Rota, Spain; Day 3

Reunited and it feels so good…

Our 6 Adventurers are now together in the town of Rota. It’s great to all be under one roof in the Spanish sunshine.

Tiffany, Tracy and Suarum left Seville for Rota this morning by car. The car pick up and 90 minute drive was a much easier experience than Barcelona and Madrid except for getting out of the neighborhood.

The biggest holiday time of year in Spain is not Christmas or New Years. It is Easter and the Holy Week leading up to it. Known as Semana Santa, it is celebrated all over the country but nowhere more than in Seville. From Palm Sunday to Easter the city commemorates the passion, death and resurrection of Jesus.

The core events in Semana Santa are the processions of the brotherhoods, known as estación de penitencia or stations of penance. These have been happening in Seville since at least the year 1350. Around 70 of these processions take place over the course of the week – each starts at their home church or chapel, goes to the Cathedral of Seville and then returns home. The processions last anywhere from 4 to 14 hours and have a minimum hundreds but sometimes thousands of participants. It can take up to 90 minutes for a procession to pass a single point.

When we realized we were going to be in Seville for a cultural event of this significance, we knew we needed to seek out at least one of the processions to see it for ourselves. We did some searching for schedules/route maps as we were exploring on Wednesday but didn’t find anything that gave us confidence we could find one.

A schedule? We’re not sure

Our plan after the Plaza de España on Wednesday afternoon was to take a taxi back to the apartment, do some more research and go out in the evening to try to find a route. Our understanding was the processions happened in the evenings.

When our taxi was about 3 blocks from our apartment, the driver pulled over and said that was a far as he could take us, the road was blocked. As we walked up to the street, we realized we had happened upon a procession – right near our apartment. We felt so lucky. We were there almost at the beginning so we got to see quite a bit. We were thrilled.

The paso in the first procession we saw

Thursday was Holy Thursday which saw a large number of women dressing in La Mantilla – the traditional dress of black with a high veil.

Tracy got so excited to try to get a clandestine photo of some women wearing them that she fell down in the plaza.

Embarrassed but got the shot

We never did find a schedule or a route map, but our neighborhood was a central pathway coming from the east toward the Cathedral. Over the next 36 hours at least 7 Processionals went within 100 yards of where were staying. Each one we saw was full of pageantry and history and we felt truly lucky to see it. Even this morning when we had to walk 1/4 mile with our luggage to get past the police barricades the feeling stayed.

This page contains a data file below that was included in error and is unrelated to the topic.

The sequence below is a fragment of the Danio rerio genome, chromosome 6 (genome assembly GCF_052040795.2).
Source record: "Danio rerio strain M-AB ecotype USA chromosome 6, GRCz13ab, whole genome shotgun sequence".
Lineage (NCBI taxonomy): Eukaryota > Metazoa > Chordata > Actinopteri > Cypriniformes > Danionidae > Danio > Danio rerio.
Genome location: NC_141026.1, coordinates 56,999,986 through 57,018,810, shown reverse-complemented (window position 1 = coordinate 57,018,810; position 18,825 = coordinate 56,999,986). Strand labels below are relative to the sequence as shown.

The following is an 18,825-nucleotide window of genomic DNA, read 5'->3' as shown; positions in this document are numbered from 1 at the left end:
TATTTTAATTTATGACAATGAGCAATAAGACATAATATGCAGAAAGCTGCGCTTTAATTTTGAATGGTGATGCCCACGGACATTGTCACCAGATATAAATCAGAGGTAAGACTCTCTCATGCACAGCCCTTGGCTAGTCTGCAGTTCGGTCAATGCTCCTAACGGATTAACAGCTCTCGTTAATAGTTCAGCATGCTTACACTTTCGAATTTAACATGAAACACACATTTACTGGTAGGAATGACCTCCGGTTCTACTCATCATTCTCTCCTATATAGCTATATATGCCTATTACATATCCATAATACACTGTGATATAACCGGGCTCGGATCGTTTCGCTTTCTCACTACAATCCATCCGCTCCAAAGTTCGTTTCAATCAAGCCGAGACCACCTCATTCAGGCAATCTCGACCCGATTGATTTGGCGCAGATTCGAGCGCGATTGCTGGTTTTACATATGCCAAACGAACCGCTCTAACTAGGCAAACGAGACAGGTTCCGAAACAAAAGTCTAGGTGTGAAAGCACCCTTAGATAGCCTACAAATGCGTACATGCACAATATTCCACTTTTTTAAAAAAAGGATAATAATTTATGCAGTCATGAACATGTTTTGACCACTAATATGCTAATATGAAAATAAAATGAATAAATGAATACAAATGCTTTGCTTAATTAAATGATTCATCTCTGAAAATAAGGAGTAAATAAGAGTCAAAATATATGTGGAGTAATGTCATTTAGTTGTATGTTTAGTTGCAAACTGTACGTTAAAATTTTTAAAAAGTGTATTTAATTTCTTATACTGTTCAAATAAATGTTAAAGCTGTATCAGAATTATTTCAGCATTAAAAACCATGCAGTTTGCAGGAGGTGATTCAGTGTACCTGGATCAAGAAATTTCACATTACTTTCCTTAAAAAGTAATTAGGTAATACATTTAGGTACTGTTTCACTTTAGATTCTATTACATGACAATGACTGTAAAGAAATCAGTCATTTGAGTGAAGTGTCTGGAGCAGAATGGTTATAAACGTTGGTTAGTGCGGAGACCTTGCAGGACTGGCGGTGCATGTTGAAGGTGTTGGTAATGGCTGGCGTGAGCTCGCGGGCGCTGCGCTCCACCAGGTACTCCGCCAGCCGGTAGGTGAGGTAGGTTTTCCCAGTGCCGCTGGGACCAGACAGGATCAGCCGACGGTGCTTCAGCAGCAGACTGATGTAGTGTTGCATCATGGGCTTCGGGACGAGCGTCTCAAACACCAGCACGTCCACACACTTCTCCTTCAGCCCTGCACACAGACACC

For those that want more details and pictures…here you go with a little help from Wikipedia.

The standard structure of a procession is:

1st- A great cross (the so-called Cruz de Guía – Guiding Cross) is carried at the beginning of each procession.

2nd – A number of people (sometimes barefoot) dressed in a habit and with the distinctive pointed hood (capirote) and holding long wax candles (only lit by night), marching in silence. These are the nazarenos. Each brotherhood has a distinctive habit.

3rd – a group of alter boys, acolytes dressed in vestments with chandeliers and incense.

5th – The central focus of the procession – the paso. There are up to three pasos in each procession. The pasos are an image or set of images set atop a moveable float of wood. They are richly carved structures decorated with flowers, fabric and candles. Some depict scenes of Jesus and are dedicated to him, some depict Mary. Many in Seville are considered historically significant, having been carried by the brotherhood since the 16th century.

A distinctive feature of Semana Santa in Seville is the style of marching of the pasos. The costaleros– a team of men supporting the beams upon their shoulders and necks, lift, move and lower the paso. The float can weigh up to one ton so it takes 20-55 men to carry them. As they are all inside the structure and hidden from the external view by a curtain, the paso seems to move by itself. The video shows the impressive act of turning it as the procession rounds a corner.

6th – sometimes a band follows the Paso, the ones we saw were all brass and the quality was variable. Many of them play music specially written for their Paso.

7th – A number of penitentes, carrying wooden crosses, making public penance. They wear the habit and the hood of the brotherhood, but the hood is not pointed.

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